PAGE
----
MORE British families are going on "multi-generational holidays" according to new research.
With busy schedules getting in the way of family time, many are opting to go away with their children and their parents at the same time.
The trend of busy families pooling their resources to spend quality time together away from the rigours of every day life emerged in a Virgin Holidays study carried out among 1,000 parents and 1,000 grandparents.
Seven in 10 families have taken a multi-generational holiday according to the results.
And 52 per cent have gone to sunnier destinations abroad with their nearest and dearest.
While the situation is a win-win for everyone involved, grandparents are the ones who benefit the most, with one in four admitting they enjoyed the break far more than they would have done if they went solo.
A spokesperson for Virgin Holidays, which commissioned the study, said: "Multi-generational travel is on the rise, with time-poor families looking to maximise the experiences they have together.
"We first saw the trend emerge a few years ago and this year we are seeing more families than ever looking to travel in large groups."
The study found the main perceived benefit of taking an inter-generational holiday is that everyone gets to be together.
It also emerged one third of parents like having extra people around to help mind the kids.
And overall, another one in three think it is a more cost-effective way to travel, splitting the cost across parents and grandparents.
Around half of grandparents even went as far as to declare they thought their grandkids would find it "cool" to take a trip with the "oldies".
Nearly half of those surveyed believe parents rule the roost on a multi-generational holiday, and are most likely to shoulder the majority of the decision-making and responsibility.
But the biggest challenge is finding activities that everyone, young and old, are guaranteed to enjoy.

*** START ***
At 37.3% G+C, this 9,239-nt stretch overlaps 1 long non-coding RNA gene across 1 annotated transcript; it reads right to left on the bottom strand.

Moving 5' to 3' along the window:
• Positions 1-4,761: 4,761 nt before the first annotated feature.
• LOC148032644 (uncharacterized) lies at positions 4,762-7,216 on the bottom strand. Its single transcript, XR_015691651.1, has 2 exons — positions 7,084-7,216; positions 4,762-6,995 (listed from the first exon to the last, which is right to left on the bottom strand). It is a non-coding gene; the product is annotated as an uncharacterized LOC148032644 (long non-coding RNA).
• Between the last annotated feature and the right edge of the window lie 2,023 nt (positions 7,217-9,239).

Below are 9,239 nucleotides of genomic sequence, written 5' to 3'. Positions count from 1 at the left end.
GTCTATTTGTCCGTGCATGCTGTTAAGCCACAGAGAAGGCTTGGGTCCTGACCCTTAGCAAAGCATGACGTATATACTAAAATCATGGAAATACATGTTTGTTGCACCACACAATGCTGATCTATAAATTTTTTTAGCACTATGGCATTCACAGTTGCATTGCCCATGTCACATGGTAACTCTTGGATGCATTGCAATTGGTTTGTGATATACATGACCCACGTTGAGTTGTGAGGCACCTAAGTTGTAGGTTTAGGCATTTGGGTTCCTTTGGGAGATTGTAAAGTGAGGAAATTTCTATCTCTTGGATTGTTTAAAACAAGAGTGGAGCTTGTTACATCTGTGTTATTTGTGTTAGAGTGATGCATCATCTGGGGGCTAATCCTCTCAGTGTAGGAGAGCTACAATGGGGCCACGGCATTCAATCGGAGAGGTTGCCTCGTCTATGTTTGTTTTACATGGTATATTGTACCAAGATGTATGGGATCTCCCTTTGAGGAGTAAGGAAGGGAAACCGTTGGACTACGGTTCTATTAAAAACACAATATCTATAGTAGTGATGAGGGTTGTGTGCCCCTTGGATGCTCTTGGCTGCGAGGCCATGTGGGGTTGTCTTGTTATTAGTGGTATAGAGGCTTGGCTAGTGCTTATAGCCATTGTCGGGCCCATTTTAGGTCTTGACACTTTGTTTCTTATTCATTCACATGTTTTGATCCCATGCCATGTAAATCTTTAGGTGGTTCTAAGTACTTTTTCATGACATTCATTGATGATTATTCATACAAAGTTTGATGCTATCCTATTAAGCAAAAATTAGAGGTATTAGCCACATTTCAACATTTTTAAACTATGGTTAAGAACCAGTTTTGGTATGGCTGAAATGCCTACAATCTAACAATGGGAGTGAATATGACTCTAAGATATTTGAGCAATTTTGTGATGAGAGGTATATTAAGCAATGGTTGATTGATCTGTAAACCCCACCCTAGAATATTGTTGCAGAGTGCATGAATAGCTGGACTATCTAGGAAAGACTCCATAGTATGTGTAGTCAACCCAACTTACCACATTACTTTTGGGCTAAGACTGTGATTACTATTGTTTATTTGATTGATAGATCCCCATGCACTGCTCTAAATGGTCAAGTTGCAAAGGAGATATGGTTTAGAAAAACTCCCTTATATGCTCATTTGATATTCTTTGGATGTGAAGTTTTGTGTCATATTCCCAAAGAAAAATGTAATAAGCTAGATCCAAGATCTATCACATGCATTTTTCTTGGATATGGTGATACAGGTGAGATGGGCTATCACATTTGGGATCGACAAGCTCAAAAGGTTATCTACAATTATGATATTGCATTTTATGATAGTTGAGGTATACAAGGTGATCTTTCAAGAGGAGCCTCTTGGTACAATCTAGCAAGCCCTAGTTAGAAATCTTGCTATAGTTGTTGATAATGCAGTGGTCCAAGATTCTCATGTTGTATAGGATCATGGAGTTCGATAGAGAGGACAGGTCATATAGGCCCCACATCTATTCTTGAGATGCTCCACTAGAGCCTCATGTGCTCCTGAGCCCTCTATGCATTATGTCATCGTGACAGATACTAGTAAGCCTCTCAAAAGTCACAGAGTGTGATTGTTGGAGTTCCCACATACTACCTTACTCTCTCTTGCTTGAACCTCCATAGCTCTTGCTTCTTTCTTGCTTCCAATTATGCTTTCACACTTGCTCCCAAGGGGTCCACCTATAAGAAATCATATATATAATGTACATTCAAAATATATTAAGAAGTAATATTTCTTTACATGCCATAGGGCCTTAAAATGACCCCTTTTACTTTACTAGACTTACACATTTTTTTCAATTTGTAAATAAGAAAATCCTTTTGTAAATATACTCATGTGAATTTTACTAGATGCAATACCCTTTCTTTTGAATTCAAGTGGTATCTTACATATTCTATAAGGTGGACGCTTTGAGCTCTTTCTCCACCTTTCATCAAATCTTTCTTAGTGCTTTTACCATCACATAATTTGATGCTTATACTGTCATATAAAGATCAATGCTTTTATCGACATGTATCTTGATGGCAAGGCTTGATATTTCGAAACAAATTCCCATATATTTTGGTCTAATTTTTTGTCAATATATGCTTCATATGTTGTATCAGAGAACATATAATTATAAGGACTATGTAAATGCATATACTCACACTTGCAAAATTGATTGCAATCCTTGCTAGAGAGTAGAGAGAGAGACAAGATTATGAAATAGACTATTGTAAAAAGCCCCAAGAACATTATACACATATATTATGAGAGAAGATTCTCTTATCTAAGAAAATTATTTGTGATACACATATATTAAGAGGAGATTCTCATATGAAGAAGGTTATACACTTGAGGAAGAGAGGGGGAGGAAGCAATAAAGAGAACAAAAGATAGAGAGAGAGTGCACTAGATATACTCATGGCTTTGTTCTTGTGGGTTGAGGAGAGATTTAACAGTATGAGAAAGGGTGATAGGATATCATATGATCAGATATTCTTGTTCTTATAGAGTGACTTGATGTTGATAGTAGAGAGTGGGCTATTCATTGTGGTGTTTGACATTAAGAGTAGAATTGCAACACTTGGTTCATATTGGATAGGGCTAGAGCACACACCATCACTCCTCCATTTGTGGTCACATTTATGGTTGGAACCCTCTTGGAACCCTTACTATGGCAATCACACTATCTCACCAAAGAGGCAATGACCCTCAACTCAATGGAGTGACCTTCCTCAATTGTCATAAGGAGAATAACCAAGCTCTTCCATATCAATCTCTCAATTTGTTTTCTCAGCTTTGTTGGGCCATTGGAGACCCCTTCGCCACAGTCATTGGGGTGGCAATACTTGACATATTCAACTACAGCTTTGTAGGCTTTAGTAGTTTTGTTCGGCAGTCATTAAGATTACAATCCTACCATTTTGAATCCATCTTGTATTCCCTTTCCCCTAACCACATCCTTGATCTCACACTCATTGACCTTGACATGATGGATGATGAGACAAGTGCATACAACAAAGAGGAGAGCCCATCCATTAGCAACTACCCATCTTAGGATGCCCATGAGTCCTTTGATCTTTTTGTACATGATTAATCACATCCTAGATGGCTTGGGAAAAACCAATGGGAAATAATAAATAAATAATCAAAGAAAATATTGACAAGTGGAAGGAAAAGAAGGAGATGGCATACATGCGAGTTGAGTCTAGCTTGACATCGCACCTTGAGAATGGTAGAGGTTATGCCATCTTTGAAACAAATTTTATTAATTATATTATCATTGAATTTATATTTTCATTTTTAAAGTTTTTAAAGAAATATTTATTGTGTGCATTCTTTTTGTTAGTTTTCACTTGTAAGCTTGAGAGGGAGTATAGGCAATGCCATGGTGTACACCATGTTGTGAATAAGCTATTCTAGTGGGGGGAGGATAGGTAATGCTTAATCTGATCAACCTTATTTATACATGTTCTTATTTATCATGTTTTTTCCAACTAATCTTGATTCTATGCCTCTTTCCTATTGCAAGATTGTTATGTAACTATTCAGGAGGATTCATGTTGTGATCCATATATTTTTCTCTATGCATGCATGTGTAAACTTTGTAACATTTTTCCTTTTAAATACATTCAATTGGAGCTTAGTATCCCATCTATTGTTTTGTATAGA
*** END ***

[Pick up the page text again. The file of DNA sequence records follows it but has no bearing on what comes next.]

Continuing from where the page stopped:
Two thirds think a beach holiday is the best way to keep everyone happy and entertained, and 28 per cent said they would book a tour of a famous landmark during their trip.
Forty seven per cent of those surveyed would be most likely to take a multi-generational holiday somewhere hot and sunny.
Once they arrive, half would like to stay in a villa so the whole family has enough room, while just over one third would settle for a hotel.
Sixty three per cent of parents surveyed by OnePoll.com said they wished they had more time in their lives when the whole extended family could get together.
It also emerged 58 per cent of grandparents want more time to see their grown up children – and grandchildren.
A spokesperson for Virgin Holidays added: "Far from being a more stressful or stuffy option, modern families are seizing the opportunity to travel together to maximise their quality time and make the most of their holidays.
"Booking a trip together can have the benefits of spreading the cost, and pooled funds can mean access to a further-flung destination, more luxurious holiday accommodation and more exciting or off-the-beaten-path activities."
Virgin Holidays have revealed their ten most popular options for multi-generational holidays.
More than 50 per cent of OAPs admitted to feeling sad that they didn't see their grandchildren enough.
But any grandparents taking their grandkids abroad should make sure they have the correct documents if they have a different surname to them.
The government requires guardians to have additional letters to prevent child trafficking.
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